Chinese firm gives employees ‘bad mood leave’ to help them work more happily and efficiently
- Workers who wish to stay at home for the day simply need to say ‘I feel low’
- They have one paid holiday per month to adjust their mood and get better
- Policy from the firm in Changzhou has gained huge support from net users
- Other Chinese firm are giving single workers ‘dating leave’ to find life partner
A company in China has allowed its employees to take leave when they are ‘in a bad mood’.
Staff at the theme park in eastern China don’t need to give elaborate excuses to stay at home for the day; they simply need to tell their boss ‘I feel low’.
Each worker is entitled to one paid holiday per month to relax and feel better.
Feeling moody? Take the day: Staff at a company in Changzhou, eastern China, have been entitled one day each month to stay at home and snap out of their bad mood (file photo)
The company in Changzhou, called China Dinosaurs Park, has been issuing ‘bad mood leave’ for three years, and the policy aims to help employees work more happily and efficiently, according to the company’s spokesperson Chen Qingcheng.
Mr Chen, who runs the company’s workers union, told Chinese video site Pear that workers would often need to deal with unreasonable customers in the park, and sometimes these customers would leave them feel sad and wronged; therefore, the leave policy could ‘show the company’s support and love towards our staff’.
At the beginning staff were allowed to take a short break from their post to adjust their mood, but later on the park decided to give them one day a month to cope with stress, the spokesperson said.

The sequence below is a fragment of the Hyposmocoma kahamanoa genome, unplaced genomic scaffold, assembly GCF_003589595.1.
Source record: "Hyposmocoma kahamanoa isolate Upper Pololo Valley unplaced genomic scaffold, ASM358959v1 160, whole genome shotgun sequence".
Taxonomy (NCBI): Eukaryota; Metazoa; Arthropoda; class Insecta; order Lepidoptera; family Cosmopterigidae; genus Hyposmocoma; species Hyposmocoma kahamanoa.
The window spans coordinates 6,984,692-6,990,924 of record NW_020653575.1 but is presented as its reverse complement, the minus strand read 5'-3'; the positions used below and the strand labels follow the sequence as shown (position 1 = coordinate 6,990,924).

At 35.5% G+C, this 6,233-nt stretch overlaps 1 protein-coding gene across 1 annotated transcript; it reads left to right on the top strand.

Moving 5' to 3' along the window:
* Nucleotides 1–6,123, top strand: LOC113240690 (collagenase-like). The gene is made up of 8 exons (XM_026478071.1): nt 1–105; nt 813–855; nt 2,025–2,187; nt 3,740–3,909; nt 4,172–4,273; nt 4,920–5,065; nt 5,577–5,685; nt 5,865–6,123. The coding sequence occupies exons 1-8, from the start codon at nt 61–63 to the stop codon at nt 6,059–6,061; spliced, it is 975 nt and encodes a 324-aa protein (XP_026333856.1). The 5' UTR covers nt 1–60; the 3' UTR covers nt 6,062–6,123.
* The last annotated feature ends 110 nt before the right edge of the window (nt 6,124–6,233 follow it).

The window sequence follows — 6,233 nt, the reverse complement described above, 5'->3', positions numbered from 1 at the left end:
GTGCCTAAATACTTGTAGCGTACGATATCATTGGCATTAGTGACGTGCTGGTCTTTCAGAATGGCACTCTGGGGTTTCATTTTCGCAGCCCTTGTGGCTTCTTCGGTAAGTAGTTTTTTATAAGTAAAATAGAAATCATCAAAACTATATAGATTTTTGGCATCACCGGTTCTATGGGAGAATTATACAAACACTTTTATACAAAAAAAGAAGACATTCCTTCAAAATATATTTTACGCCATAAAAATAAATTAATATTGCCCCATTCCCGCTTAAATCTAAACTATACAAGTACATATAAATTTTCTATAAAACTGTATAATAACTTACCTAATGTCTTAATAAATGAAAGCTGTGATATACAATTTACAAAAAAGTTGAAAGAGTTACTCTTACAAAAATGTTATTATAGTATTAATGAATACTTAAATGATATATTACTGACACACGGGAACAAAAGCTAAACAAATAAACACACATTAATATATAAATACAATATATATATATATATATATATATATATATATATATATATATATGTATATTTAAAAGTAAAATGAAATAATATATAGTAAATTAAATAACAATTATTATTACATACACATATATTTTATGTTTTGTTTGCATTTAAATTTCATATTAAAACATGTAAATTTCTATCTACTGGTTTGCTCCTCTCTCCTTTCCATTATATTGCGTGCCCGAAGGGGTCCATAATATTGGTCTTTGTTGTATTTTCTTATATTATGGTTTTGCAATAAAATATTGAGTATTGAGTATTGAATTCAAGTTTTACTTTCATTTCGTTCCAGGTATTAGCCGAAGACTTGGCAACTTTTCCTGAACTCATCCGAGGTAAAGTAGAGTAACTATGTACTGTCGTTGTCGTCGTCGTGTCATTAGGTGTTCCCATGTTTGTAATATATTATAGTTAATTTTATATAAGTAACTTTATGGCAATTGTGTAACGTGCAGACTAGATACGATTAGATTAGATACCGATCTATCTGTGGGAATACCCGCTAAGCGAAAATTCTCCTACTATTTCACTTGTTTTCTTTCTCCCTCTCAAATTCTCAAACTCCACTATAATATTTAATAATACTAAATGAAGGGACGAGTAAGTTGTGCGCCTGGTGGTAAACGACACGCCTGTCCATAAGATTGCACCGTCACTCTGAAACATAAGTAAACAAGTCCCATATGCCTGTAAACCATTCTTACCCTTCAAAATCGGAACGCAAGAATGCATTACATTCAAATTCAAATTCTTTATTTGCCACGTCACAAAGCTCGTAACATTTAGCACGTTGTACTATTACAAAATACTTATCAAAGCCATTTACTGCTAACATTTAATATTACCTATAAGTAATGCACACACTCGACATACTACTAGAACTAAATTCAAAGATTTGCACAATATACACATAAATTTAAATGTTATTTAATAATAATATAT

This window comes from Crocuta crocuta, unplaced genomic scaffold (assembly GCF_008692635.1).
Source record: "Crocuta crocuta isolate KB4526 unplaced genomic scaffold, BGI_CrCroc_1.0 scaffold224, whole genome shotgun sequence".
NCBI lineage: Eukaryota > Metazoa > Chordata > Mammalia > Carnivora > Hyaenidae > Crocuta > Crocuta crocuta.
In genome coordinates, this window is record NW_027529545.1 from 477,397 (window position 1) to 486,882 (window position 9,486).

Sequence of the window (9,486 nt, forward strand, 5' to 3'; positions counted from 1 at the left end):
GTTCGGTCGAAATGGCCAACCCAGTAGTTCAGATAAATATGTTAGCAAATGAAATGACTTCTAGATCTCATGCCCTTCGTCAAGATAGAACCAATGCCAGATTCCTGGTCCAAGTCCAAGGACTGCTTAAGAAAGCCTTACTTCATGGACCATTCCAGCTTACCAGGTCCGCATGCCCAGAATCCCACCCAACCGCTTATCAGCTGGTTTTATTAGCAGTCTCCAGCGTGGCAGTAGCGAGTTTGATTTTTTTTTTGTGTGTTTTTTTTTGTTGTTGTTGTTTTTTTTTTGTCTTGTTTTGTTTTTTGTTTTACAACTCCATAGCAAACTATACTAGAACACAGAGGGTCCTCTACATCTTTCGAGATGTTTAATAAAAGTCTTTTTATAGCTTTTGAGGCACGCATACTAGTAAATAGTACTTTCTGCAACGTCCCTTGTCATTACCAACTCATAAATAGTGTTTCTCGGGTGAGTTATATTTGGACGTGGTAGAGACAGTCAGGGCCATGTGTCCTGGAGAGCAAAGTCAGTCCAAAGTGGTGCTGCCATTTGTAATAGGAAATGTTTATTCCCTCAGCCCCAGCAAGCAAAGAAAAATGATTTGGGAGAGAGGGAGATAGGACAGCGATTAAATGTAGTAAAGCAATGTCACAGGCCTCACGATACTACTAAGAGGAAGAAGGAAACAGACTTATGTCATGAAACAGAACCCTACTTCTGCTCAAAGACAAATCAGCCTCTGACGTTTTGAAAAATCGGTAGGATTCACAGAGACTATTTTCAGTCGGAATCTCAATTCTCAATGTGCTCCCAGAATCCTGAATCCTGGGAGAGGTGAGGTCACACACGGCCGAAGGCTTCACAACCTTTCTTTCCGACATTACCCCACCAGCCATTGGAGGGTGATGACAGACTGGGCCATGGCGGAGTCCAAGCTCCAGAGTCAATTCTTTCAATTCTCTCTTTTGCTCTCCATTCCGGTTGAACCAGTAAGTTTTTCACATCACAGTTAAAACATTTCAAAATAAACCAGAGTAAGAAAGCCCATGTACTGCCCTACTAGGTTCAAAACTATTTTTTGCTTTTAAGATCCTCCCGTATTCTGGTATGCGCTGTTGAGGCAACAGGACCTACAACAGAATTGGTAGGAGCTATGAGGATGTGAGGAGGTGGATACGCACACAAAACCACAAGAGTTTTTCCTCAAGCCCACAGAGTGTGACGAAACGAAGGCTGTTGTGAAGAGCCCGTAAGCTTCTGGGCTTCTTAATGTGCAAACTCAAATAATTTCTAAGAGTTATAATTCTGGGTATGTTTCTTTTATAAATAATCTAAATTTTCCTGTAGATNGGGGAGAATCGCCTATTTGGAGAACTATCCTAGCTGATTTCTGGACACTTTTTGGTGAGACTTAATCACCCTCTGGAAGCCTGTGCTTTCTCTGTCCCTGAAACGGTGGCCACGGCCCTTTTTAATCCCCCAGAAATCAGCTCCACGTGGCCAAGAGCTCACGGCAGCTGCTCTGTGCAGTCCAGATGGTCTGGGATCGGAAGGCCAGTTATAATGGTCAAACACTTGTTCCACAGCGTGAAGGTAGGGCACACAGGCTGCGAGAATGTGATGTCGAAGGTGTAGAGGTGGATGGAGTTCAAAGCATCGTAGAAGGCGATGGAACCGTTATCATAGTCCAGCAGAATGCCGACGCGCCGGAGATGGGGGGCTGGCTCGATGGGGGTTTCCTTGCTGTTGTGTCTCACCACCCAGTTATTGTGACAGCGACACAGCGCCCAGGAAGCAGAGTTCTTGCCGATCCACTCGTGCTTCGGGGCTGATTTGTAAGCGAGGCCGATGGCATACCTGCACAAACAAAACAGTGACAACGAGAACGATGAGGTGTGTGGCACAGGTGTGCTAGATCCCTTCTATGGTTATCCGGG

Not many workers have actually taken the ‘bad mood leave’, according to Mr Chen.
He then added: ‘Only when the employees feel happy can they pass on their happiness to our visitors.’
The firm, China Dinosaurs Park (pictured), has been issuing ‘bad mood leave’ for three years
The policy has been praised by internet users in China who have shown envy towards the company’s staff for the benefit.
One top-rated comment on Twitter-like Weibo said: ‘[The policy] is so humane. I am jealous.’
Another user wrote: ‘How can I let my boss read this piece of news by accident?’
A third person joked: ‘Boss, I suddenly feel very moody.’
The state-run Workers Daily, however, has questioned the purpose of the ‘bad mood leave’. In a commentary, the newspaper claimed that the company’s leave policy worked as a marketing stunt more than a useful solution for workers.
The article challenged: ‘For those employees who can’t manage their mood well, the “bad mood leave” wouldn’t always be useful. Some workers could feel bad because of a sick family member or an accident, and before the issue gets resolved, it would be hard for them to feel like working.’
The writer urged companies in China to provide practical help to their stressed workers rather than just issuing paid holidays.
Meanwhile, some Chinese firms have started giving their single employees ‘dating leave’
The news comes after two Chinese companies reportedly started giving their single employees ‘dating leave’ last month to help them find their life partner.
One of the firms, a middle school in Hangzhou, permitted unmarried teachers two half-days every month to go on dates.
While the other firm, a theme park, gave all single female employees a 15-day spring break – instead of seven days for other employees – to look for Mr. Right. The company also claimed it would give any female employees who manage to get married by the end of this year a double year-end bonus.
China’s state-run Xinhua News Agency called the ‘dating leave’ a modern and creative way to manage human resources.